UmizoomiThis Fri 19-Dec-14 15:59:35

I really have no idea where specialsubject is getting this info from - it clearly says on the govt portal website (I even went through the main govt site to make sure this wasn't some dodgy private website meant to look like an official one)

"Planning permission is not normally required for installation or replacement of a boiler or heating system if all the work is internal, though if you live in a listed building you should check with your Local Planning Authority."

www.planningportal.gov.uk/permission/commonprojects/boilersheating/

UmizoomiThis Fri 19-Dec-14 16:28:56

Ah, found what special was referencing

www.findlaw.co.uk/law/property/building_regulations/9025.html

the law states that your local authority should be notified if you install a new heat-producing gas appliance such as a gas fire or a gas boiler. Only a Gas Safe registered heating engineer can install the device, and it is the Gas Safe engineer that will notify your council. The law requires the Gas Safe engineer to notify the council within 30 days of installation.

Once notified by your Gas Safe engineer, your local council should issue you with a Building Regulations Compliance Certificate. It typically takes around 10-15 working days for your certificate to arrive. The certificate is important as it belongs with your house and should be passed to any new owner if you sell the property later on.

Well that's a bit worrying - I did use a reputable, certifitied person and I don't recall receiving any such document from the council! Boiler fitted fine as I've had different people doing gas certificate checks on it and no issues have come up.

Millionprammiles Fri 19-Dec-14 16:29:01

Umi - special is right, building regs consent is required, not planning permission. However if the boiler is installed by an approved supplier then consent is granted this way and a separate application isn't required.

I've contacted both our solicitor and the council. There's building regs consent in place for modernisation of the house but not clear if it covers the boiler. The boiler was serviced...but 7 years ago.

Thanks for all the advice. This is what I love about MN, there are some smart cookies on here. Baby brains indeed smile

springlamb Fri 19-Dec-14 16:32:09

The installer should take care of this for you and you should receive a copy with your final papers. It might be a flimsy yellow piece of paper (the one for my boiler is). Although I think the installer may be able it file online now so it might get emailed to you (this happened with our new bathroom a couple of months ago).

UmizoomiThis Fri 19-Dec-14 17:20:24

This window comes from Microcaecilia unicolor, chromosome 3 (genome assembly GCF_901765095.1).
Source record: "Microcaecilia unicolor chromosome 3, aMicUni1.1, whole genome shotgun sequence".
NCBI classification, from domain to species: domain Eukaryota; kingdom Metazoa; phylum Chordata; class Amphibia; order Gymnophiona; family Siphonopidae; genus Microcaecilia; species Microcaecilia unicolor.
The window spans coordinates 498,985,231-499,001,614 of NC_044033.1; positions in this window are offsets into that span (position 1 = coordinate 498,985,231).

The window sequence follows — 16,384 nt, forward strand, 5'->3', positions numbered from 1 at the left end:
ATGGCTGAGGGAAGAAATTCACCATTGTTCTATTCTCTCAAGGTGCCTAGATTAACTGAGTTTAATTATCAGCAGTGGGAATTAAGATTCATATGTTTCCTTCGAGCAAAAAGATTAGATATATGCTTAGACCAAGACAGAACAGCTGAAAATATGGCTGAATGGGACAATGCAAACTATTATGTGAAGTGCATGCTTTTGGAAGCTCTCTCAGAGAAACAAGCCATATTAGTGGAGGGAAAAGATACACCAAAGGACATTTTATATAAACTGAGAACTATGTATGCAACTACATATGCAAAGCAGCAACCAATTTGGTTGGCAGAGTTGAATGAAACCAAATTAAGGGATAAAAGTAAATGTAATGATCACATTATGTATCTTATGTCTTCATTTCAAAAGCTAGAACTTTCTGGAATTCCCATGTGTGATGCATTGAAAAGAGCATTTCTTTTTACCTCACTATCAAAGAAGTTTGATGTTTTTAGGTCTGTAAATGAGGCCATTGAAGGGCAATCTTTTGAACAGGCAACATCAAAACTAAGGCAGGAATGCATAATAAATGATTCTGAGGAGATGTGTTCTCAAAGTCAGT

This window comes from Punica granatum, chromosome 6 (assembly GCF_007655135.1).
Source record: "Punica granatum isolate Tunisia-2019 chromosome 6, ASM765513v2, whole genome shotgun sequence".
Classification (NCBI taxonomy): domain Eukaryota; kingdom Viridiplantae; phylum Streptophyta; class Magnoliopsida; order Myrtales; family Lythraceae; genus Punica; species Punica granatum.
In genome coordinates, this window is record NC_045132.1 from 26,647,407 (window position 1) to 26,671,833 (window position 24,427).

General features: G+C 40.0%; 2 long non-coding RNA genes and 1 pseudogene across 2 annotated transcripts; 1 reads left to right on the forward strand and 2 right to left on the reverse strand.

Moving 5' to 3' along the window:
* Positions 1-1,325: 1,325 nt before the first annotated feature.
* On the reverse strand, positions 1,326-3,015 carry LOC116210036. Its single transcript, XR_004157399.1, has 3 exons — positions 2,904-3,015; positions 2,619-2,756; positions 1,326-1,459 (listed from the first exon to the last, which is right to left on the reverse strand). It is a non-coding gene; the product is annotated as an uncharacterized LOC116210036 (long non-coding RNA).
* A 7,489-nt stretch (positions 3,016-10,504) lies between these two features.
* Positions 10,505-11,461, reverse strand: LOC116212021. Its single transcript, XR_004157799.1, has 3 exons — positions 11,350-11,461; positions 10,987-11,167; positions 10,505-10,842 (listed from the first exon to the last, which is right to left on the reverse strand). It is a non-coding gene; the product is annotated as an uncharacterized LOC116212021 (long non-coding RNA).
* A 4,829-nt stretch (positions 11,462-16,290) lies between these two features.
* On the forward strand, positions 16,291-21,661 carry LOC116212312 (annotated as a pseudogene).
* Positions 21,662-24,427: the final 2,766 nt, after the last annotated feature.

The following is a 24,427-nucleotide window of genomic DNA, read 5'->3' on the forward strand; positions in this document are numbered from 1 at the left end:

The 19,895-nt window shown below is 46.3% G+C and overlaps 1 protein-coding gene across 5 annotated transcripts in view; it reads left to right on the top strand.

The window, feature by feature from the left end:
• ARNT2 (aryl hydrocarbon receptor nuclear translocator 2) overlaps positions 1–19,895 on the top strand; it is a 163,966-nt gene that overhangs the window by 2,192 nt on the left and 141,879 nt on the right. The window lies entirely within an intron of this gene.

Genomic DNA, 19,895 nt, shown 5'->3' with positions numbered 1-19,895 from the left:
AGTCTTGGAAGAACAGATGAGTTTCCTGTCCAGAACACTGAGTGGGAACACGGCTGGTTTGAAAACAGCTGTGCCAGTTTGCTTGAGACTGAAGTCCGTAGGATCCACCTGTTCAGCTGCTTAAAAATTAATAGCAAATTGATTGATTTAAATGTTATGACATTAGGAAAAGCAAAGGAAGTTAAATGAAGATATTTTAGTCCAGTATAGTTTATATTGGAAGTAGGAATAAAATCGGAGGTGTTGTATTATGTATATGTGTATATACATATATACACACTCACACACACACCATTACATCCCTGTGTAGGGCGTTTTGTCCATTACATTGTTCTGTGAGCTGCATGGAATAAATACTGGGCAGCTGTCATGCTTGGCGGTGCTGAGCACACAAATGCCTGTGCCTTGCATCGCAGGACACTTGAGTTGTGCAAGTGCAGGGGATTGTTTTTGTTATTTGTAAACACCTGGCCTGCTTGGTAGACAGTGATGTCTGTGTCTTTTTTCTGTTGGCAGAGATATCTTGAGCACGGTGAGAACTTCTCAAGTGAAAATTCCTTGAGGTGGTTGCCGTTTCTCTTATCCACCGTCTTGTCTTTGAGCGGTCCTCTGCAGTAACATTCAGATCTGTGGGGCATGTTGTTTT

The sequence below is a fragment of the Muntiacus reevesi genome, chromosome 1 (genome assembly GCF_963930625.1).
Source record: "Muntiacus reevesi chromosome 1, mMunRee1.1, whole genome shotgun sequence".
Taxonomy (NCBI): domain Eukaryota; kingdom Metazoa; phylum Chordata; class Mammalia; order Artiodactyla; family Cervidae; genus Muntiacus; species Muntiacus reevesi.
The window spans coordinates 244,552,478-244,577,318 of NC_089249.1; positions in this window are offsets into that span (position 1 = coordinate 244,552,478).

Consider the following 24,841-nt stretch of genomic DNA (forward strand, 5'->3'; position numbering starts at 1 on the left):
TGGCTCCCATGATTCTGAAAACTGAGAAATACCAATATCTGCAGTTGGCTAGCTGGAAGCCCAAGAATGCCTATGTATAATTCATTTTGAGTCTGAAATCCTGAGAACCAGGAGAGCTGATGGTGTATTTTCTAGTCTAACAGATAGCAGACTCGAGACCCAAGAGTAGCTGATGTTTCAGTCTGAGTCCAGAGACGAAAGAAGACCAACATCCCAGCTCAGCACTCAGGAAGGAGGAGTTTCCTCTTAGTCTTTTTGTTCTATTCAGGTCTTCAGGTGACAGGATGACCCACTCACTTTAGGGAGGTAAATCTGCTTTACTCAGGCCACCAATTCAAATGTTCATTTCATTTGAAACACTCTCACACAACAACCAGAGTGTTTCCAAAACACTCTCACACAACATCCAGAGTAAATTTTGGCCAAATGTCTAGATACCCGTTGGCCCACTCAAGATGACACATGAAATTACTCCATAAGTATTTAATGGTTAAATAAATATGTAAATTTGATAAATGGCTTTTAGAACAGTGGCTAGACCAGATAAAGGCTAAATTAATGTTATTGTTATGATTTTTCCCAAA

Million, I searched for building regulation and that was the resulting page. Probably because building regulation certificates are issued after an inspection on a project requiring planning permission?

Anyway, I did acknowledge special was right in my second post. Our fitter was definitely CORGI registered, and a bit of googling of building regulations compliance certificate suggests that the certificate may a CORGI logo on it (definitely remember something like that coming in the mail). Failing that, I can get CORGI to reissue it, at a cost.

specialsubject Fri 19-Dec-14 18:42:57

glad you all sorted that out. Building regs and planning permission are different things.

umizoomi CORGI went out several years ago. A proper gas fitter needs to be GAS SAFE registered. CORGI is no longer valid. So if they haven't updated, they broke the law and you've got a problem.

councils can take a while to register all this. Latest boiler I installed was oil and OFTEC fitters now certify online. This was news to my installer (who is OFTEC-registered but turned out to be a bit of an admin disaster) but he did sort it in the end. This coupled with the council's system being down for months (No kidding) meant it took a lot of chasing.

Pipbin Sat 20-Dec-14 10:19:15

Special - I had no idea building regs documentation was required for a new boiler, does that mean we need to do the same for the boiler we've just installed??

I had a new boiler fitted a couple of months ago. The fitter filled out all the paper work and I got a certificate through the post from the council a week or so ago

UmizoomiThis Sun 21-Dec-14 01:08:53

Thanks special, but this was a few years back when CORGI still had the contract to provide the certificates. I admit when I saw the name change on the gas certificates, I thought they had just rebranded smile

specialsubject Sun 21-Dec-14 12:39:17

if only...

if it was done before the change (1 April 2009) then you are fine.

heather1 Sun 21-Dec-14 12:44:49

Yes, exactly the same thing happened to us when we brought our last house. There was nothing we could do. It's on their conscience though.

sparklysnowflake Sun 21-Dec-14 14:50:04

sad That's an awful thing to do. Our seller knowingly left a leaking bath and cold water supply (soaked through to downstairs over a few weeks and ruined the first room we had decorated), a leaky boiler, central heating that didn't work, a gas leak and live electrical wires hidden behind a picture on the wall.

He apparently moved onto a houseboat; I generally like to imagine it springing a bloody enormous leak when I think of him!!

specialsubject Mon 22-Dec-14 14:32:12

all these things are bad - but this is what checks and surveys are for. Caveat emptor DOES apply.